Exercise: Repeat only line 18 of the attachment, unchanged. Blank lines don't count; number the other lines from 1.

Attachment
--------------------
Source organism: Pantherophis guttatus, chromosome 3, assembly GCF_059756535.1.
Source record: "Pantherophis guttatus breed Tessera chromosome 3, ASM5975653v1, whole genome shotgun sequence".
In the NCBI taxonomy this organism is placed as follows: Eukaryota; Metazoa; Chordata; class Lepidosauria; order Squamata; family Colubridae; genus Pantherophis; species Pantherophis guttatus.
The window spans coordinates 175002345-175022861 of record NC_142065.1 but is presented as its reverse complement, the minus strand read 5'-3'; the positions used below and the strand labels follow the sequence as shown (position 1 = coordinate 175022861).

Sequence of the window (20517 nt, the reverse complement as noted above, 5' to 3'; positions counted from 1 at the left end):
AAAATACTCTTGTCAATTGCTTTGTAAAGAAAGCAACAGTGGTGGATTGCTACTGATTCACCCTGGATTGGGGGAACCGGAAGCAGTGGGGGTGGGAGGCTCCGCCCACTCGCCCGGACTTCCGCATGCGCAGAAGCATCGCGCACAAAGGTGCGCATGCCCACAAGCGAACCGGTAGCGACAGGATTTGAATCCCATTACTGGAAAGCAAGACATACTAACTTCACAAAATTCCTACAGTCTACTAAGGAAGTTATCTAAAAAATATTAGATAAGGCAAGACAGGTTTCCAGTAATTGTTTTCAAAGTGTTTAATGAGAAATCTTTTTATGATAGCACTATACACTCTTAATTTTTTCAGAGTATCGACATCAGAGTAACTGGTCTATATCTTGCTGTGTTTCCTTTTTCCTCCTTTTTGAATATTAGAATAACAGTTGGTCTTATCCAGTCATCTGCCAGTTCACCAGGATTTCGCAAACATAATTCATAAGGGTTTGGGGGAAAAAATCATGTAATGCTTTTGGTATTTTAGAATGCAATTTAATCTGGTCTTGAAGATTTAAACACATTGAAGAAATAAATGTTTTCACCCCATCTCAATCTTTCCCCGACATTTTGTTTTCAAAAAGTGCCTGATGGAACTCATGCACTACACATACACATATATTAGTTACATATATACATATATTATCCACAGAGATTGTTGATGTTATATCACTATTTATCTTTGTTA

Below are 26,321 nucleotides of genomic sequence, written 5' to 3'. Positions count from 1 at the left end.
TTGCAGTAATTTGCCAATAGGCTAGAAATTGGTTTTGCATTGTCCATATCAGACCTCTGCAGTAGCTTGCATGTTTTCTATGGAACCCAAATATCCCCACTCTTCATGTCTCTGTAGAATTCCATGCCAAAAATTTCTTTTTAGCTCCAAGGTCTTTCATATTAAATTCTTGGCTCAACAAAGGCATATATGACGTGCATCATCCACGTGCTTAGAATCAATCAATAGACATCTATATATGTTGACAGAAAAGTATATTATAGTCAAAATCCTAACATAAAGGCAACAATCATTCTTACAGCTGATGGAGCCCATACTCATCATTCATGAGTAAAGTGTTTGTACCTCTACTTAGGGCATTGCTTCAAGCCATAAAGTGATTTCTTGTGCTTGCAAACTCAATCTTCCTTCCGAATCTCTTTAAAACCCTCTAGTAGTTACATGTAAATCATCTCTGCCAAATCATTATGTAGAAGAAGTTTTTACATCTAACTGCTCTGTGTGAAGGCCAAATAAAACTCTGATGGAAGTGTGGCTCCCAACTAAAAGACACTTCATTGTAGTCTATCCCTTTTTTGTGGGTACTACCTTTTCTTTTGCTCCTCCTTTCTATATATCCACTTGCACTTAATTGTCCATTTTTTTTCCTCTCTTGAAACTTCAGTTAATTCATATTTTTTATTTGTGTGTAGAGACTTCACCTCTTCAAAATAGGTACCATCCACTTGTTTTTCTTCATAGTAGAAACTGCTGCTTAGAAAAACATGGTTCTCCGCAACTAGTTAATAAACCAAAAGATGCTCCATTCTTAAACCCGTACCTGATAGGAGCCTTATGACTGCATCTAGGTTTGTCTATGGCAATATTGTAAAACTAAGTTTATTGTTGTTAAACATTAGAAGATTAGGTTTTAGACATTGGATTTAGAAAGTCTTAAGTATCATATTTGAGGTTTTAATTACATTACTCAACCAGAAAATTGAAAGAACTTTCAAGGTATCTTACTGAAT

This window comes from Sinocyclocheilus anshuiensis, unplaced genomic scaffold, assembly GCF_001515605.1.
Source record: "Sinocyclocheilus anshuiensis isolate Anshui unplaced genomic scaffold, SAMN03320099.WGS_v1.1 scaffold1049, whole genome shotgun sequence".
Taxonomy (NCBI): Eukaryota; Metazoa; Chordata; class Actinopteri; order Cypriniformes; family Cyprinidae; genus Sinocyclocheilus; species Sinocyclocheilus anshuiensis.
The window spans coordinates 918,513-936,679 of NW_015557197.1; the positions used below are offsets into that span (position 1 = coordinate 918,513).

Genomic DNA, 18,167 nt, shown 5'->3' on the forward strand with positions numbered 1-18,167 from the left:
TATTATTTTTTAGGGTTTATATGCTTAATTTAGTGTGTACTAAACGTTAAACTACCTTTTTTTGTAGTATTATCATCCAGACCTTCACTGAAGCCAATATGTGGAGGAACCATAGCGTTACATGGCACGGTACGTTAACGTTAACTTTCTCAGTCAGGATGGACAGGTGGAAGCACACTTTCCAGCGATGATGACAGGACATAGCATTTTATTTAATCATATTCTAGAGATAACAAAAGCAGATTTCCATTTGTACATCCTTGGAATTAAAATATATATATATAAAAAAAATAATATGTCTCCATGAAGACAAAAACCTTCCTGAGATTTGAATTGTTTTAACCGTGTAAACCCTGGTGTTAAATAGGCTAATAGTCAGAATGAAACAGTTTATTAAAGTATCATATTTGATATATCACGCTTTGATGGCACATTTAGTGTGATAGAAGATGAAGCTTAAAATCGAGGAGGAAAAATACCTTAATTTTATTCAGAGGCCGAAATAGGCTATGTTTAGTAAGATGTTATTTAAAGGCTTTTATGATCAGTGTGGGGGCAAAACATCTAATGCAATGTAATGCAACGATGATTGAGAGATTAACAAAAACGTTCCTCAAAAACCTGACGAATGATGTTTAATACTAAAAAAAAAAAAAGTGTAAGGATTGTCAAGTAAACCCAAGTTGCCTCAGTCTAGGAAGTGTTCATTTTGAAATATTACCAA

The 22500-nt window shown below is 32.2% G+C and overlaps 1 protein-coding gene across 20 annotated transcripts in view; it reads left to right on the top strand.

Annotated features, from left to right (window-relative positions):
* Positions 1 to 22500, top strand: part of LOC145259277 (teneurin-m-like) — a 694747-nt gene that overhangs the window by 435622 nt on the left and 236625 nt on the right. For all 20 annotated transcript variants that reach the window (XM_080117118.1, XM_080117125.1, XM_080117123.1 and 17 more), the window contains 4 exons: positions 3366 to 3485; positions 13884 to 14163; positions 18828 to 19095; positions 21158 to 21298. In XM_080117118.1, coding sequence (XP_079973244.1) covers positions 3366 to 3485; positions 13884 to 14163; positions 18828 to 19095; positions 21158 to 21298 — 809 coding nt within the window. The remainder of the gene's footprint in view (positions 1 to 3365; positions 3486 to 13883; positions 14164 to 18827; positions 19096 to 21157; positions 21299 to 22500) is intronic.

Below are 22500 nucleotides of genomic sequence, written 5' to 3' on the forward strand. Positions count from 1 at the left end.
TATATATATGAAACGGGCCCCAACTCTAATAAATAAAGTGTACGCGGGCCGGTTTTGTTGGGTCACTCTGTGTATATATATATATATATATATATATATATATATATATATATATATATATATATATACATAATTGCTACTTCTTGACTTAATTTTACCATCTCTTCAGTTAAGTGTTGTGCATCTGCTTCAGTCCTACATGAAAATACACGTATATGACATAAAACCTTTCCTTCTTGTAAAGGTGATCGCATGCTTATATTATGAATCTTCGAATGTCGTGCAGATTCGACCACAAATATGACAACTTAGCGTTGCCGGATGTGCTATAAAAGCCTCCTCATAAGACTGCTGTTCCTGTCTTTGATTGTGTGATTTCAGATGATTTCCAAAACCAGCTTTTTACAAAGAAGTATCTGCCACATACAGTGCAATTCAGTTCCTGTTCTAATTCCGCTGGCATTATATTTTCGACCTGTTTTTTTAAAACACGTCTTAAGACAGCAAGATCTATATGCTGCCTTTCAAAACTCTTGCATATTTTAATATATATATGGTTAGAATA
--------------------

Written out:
Below are 22500 nucleotides of genomic sequence, written 5' to 3' on the forward strand. Positions count from 1 at the left end.